A new analysis indicates that when American adults are diagnosed with cancer, they experience significant decreases in the probability of working, in the number of hours they work, and correspondingly, in their incomes. Such negative impacts of a cancer diagnosis are particularly pronounced among working-age men. Published by Zajacova et al, the study illustrates some of the financial challenges that accompany a cancer diagnosis and highlights the need for efforts to mitigate the economic hardships associated with cancer.1
While studies have analyzed what happens economically to adults who are diagnosed with cancer, they have tended to be small, retrospective, subjective, and not representative of large populations. To address these shortcomings, Anna Zajacova, PhD, of the University of Wyoming in Laramie, and her colleagues analyzed data from 1999 to 2009 from the Panel Study of Income Dynamics, a nationally representative, prospective population-based observational study with individual and family level economic information. The researchers used models to estimate the impact of cancer on employment, hours worked, individual income, and total family income.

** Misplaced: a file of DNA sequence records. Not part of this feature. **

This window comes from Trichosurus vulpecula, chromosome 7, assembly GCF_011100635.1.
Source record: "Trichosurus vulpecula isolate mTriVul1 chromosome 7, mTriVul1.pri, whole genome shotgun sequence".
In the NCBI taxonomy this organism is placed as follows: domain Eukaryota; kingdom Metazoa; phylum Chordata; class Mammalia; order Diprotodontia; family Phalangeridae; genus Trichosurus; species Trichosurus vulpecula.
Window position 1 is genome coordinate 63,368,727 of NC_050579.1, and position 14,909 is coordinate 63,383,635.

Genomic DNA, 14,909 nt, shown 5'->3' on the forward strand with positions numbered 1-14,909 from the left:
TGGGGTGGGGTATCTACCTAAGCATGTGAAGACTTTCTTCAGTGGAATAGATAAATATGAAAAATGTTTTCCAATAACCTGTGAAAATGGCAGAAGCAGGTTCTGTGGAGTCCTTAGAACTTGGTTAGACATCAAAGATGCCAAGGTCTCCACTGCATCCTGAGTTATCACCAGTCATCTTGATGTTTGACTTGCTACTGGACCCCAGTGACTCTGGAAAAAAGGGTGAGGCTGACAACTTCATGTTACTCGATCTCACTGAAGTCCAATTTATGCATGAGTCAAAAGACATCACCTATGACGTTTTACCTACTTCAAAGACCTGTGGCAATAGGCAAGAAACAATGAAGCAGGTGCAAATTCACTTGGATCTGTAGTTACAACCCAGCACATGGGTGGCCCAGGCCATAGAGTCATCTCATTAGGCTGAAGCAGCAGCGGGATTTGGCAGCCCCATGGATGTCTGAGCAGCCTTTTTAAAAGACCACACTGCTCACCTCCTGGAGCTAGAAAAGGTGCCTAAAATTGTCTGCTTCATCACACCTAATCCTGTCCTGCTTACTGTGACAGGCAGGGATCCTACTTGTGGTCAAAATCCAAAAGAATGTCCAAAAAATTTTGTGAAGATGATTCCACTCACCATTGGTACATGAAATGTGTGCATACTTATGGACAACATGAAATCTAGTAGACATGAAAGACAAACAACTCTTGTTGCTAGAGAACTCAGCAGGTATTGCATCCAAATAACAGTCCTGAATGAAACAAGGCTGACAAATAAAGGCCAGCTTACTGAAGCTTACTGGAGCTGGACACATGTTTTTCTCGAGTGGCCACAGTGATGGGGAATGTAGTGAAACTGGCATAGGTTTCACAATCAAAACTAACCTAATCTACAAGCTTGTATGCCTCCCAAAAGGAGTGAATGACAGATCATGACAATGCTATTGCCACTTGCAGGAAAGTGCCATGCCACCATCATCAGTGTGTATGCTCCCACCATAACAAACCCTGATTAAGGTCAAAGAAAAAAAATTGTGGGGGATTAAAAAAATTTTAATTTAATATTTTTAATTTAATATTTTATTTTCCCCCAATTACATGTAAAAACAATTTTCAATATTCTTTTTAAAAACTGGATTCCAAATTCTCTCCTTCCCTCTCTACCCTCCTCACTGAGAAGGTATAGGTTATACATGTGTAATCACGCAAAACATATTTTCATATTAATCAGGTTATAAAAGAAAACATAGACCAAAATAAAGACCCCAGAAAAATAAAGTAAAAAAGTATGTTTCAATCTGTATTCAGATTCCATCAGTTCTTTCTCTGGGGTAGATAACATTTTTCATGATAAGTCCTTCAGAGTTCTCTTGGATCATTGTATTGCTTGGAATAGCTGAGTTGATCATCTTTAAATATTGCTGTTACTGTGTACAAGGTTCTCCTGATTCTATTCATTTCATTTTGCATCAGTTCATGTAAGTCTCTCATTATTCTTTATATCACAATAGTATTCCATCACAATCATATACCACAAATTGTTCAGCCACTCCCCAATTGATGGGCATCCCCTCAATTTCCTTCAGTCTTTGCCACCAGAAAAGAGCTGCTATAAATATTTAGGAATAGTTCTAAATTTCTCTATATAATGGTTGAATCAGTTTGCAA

After a cancer diagnosis, the probability of a patient being employed dropped by almost 10%, and hours worked declined by up to 200 hours (or about 5 weeks of full-time work) in the first year. Annual labor market earnings dropped almost 40% within 2 years after a diagnosis, and they remained lower than before the diagnosis. Total family income declined by 20%, although it recovered within 4 years after the diagnosis. These effects were primarily driven by losses among male survivors; for women who were diagnosed with cancer, the losses were largely not statistically significant.
“Fifteen million American adults are cancer survivors, and American families need economic support while they are dealing with the rigors of cancer treatment,” said Dr. Zajacova. “Our paper suggests that families where an adult—especially a working-age male—is diagnosed with cancer suffer short-term and long-term declines in their economic well-being. We need to improve workplace and insurance safety nets so families can focus on dealing with the cancer treatment, rather than deal with the financial and employment fallout.” ■
1. Zajacova A, Dowd JB, Schoeni RF, et al: Employment and income losses among cancer survivors: Estimates from a national longitudinal survey of American families. Cancer. October 26, 2015 (early release online).